“It’s a funny thing,” Jane Jacobs told an interviewer in an interview I cannot find, “you can’t change something unless you love it.” (By “change” she meant improve.) She had seen that people who disliked cities gave poor advice about improving them and understood that it wasn’t just cities. To improve something, it isn’t enough to have a good idea. You also need to (a) pay close attention and (b) overcome obstacles. (a) and (b) aren’t easy. You are unlikely to do them without strong motivation, such as love.
Jacobs’s point is at the heart of the success of my personal science. My personal science is hugely different from professional science, but different may or may not be better. It has succeeded, I’m sure, because of what Jacobs says. How did I manage to find new ways to sleep better, lose weight, and so on? I had good ideas, yes, but so do many people, including professional scientists. One reason for my success: I observed myself closely. Now and then I noticed outliers (e.g., nights when I slept unusually well, days when I lost my appetite). These gave me ideas to test. In professional science, this rarely happens. For one thing, they can’t wait for outliers. They are under pressure to get results soon. Another reason for my success: I persisted. For many years, I measured my weight, sleep, mood, and so on. Unlike a professional scientist, I had no required output. I could spend as much time as necessary.
I keep coming back to this because Jacobs’s point is absent from conventional American thinking, such as New York Times op-eds. But it is illustrated again and again. A recent episode of This American Life, titled “Dr. Gilmer and Mr. Hyde“, is about two doctors named Gilmer: Dr. Benjamin Gilmer and Dr. Vince Gilmer (who are unrelated). VG kills his father and goes to jail. BG replaces him at a rural clinic. His patients tell him what a nice man VG was. This puzzles BG: Why would such a nice man kill his father? The legal system had ignored this question or at least not provided a convincing answer. BG, on the other hand, actually cares. (Spoiler alert.) He gathers information about the case and visits VG in prison. With the help of a psychiatrist friend, he comes up with a new idea: VG has Huntington’s disease, whose symptoms include aggression (such as murder). In prison, VG has been far too aggressive. His hands shake some of the time; this had been called “malingering” (faking) by a psychologist. When tested, it turns out VG does have Huntington’s disease, in the sense that he has the gene for it. When VG was given medication appropriate for Huntington’s disease, he got much better.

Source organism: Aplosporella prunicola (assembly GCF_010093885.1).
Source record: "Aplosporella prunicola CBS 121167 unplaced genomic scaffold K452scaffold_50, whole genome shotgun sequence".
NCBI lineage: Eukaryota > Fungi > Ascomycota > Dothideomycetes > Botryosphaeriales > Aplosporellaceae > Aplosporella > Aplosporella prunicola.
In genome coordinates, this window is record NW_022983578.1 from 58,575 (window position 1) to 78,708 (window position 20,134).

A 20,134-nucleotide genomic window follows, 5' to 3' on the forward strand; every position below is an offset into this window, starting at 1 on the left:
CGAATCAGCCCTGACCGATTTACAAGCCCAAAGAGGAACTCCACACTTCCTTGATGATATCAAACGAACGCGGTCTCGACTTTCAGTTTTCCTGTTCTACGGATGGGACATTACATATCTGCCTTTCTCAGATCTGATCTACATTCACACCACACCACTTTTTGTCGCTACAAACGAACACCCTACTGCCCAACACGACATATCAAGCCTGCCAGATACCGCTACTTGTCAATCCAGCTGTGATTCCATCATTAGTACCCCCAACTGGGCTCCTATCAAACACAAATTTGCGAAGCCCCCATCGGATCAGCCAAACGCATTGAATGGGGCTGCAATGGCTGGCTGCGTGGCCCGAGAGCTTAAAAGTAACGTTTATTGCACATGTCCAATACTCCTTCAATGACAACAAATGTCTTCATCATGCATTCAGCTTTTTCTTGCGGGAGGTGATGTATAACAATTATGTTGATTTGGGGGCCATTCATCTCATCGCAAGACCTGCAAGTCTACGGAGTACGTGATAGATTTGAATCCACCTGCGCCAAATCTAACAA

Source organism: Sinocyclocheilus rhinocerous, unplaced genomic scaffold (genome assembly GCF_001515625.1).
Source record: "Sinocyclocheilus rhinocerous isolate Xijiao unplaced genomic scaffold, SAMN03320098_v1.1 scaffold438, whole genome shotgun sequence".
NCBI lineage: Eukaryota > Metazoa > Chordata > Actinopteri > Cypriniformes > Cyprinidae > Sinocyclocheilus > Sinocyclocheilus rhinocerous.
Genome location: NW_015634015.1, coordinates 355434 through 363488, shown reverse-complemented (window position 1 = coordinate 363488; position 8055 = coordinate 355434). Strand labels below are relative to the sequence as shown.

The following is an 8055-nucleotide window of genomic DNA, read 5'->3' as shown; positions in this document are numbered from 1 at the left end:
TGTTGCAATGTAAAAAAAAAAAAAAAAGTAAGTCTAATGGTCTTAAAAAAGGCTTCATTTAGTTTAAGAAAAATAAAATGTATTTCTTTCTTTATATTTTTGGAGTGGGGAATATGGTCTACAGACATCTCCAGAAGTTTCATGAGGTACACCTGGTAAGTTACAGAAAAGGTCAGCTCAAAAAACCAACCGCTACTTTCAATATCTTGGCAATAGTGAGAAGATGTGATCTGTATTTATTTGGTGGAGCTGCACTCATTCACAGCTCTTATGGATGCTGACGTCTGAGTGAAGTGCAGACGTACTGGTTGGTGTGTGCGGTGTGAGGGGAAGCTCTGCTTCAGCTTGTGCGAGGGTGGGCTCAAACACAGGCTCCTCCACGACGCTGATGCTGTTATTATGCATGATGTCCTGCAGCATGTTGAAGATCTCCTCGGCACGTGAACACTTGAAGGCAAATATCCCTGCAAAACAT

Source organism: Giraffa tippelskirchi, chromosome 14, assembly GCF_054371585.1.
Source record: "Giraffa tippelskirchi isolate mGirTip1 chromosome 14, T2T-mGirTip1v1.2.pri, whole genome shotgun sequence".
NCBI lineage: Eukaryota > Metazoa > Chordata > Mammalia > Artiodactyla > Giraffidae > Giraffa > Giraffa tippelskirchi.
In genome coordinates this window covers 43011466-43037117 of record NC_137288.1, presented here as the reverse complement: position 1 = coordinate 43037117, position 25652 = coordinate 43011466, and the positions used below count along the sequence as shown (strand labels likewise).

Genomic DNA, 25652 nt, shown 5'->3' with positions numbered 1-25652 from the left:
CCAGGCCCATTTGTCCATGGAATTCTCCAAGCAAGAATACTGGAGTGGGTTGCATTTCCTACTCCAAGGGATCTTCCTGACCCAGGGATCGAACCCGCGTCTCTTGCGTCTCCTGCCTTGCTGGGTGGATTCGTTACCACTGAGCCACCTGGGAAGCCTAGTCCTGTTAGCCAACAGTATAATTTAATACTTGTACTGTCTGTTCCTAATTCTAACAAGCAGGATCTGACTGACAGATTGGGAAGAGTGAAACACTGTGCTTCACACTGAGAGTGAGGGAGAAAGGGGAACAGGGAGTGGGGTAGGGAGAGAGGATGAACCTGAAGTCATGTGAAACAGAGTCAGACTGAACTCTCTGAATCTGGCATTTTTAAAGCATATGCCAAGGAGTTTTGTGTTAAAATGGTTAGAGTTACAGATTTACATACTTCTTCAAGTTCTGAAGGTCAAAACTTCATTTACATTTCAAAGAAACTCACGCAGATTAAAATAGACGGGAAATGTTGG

BG, who cared about VG, managed to improve his condition. The legal system, which did not care about him, did not. The implication for all health care, including research, is straightforward: Empower those who care.
6 Replies to ““You Can’t Change Something Unless You Love It”: The Case of Dr. Gilmer and Dr. Gilmer”
Of course, where this point is present in American op-ed thinking is in those that call for government-hater politicians to get out of the way of those who would actually attempt good governance.
Seth: You might be right: people who dislike government will be bad at it. But the original claim is about the objects of governance.
A corollary: if people do NOT love an institution, it will change, but not for the better.
Without love, you not only can’t change something, you can’t even truly understand it. Loving a thing gives you the opportunity to know it.
This is also true of creative endeavors. Sometimes people who don’t like a given creative genre – say, country music – will still set out to write something in the idiom, thinking it is “easy.”
They invariably do atrocious work.
The audience for creative works – and perhaps for things like cities, phones, etc – is itself there in the hopes of loving the thing. So only through love does the creator have even a chance of creating a thing a user would love.
Love from creators is crucial yet undervalued. And the result on the audiences’ side is delight, which is also usually an afterthought.
A good case in point is New York’s repurposing of the disused elevated train tracks into a park. For years it was mocked as a foolish idea. Now cities all over the world are falling over themselves to create their own parks in the sky.
As such government should get out of the way of people that love to help others. Remove licensing laws (AKA “grants of monopoly”).
I agree with you whole heartedly. We need to help those that truly care about good governance by getting rid of the monopoly of government, or rather, statism. This would enable those that truly care about others, through the free market, to help their fellow countrymen.
As we saw from Seth’s anecdotal story (which holds much truth) the monopolies don’t work, it is the individual who has interest in making a difference that does. Unfortunately monopolies only create bureaucratic entities that don’t care about their customers.
By happy chance, I just read this typo on Dave Winer’s blog: “So let’s solove the problem.”
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